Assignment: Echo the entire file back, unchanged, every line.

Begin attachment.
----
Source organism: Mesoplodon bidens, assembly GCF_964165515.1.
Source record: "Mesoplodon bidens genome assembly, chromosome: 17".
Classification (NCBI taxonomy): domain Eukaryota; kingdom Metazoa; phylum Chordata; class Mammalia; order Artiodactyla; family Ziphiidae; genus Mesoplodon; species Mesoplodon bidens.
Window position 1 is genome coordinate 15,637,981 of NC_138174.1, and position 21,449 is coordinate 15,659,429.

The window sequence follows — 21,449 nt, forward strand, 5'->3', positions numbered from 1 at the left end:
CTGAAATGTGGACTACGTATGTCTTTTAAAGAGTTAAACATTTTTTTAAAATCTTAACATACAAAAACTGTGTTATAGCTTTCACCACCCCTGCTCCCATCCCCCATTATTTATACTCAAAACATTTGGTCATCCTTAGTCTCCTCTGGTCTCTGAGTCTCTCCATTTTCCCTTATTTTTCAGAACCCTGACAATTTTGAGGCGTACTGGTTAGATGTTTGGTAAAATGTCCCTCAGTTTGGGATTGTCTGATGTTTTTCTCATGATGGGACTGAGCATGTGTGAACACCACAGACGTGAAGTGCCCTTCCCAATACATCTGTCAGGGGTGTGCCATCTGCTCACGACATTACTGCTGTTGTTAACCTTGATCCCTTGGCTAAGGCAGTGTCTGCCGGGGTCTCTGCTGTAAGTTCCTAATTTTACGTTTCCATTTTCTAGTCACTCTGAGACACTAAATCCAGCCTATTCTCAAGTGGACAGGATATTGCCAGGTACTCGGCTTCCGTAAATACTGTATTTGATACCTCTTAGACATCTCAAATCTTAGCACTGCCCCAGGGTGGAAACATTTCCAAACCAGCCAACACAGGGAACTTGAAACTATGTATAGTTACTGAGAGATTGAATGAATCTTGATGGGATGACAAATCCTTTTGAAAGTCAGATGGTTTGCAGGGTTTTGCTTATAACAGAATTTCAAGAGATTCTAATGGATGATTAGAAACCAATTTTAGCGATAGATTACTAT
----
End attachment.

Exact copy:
Source organism: Mesoplodon bidens, assembly GCF_964165515.1.
Source record: "Mesoplodon bidens genome assembly, chromosome: 17".
Classification (NCBI taxonomy): domain Eukaryota; kingdom Metazoa; phylum Chordata; class Mammalia; order Artiodactyla; family Ziphiidae; genus Mesoplodon; species Mesoplodon bidens.
Window position 1 is genome coordinate 15,637,981 of NC_138174.1, and position 21,449 is coordinate 15,659,429.

The window sequence follows — 21,449 nt, forward strand, 5'->3', positions numbered from 1 at the left end:
CTGAAATGTGGACTACGTATGTCTTTTAAAGAGTTAAACATTTTTTTAAAATCTTAACATACAAAAACTGTGTTATAGCTTTCACCACCCCTGCTCCCATCCCCCATTATTTATACTCAAAACATTTGGTCATCCTTAGTCTCCTCTGGTCTCTGAGTCTCTCCATTTTCCCTTATTTTTCAGAACCCTGACAATTTTGAGGCGTACTGGTTAGATGTTTGGTAAAATGTCCCTCAGTTTGGGATTGTCTGATGTTTTTCTCATGATGGGACTGAGCATGTGTGAACACCACAGACGTGAAGTGCCCTTCCCAATACATCTGTCAGGGGTGTGCCATCTGCTCACGACATTACTGCTGTTGTTAACCTTGATCCCTTGGCTAAGGCAGTGTCTGCCGGGGTCTCTGCTGTAAGTTCCTAATTTTACGTTTCCATTTTCTAGTCACTCTGAGACACTAAATCCAGCCTATTCTCAAGTGGACAGGATATTGCCAGGTACTCGGCTTCCGTAAATACTGTATTTGATACCTCTTAGACATCTCAAATCTTAGCACTGCCCCAGGGTGGAAACATTTCCAAACCAGCCAACACAGGGAACTTGAAACTATGTATAGTTACTGAGAGATTGAATGAATCTTGATGGGATGACAAATCCTTTTGAAAGTCAGATGGTTTGCAGGGTTTTGCTTATAACAGAATTTCAAGAGATTCTAATGGATGATTAGAAACCAATTTTAGCGATAGATTACTAT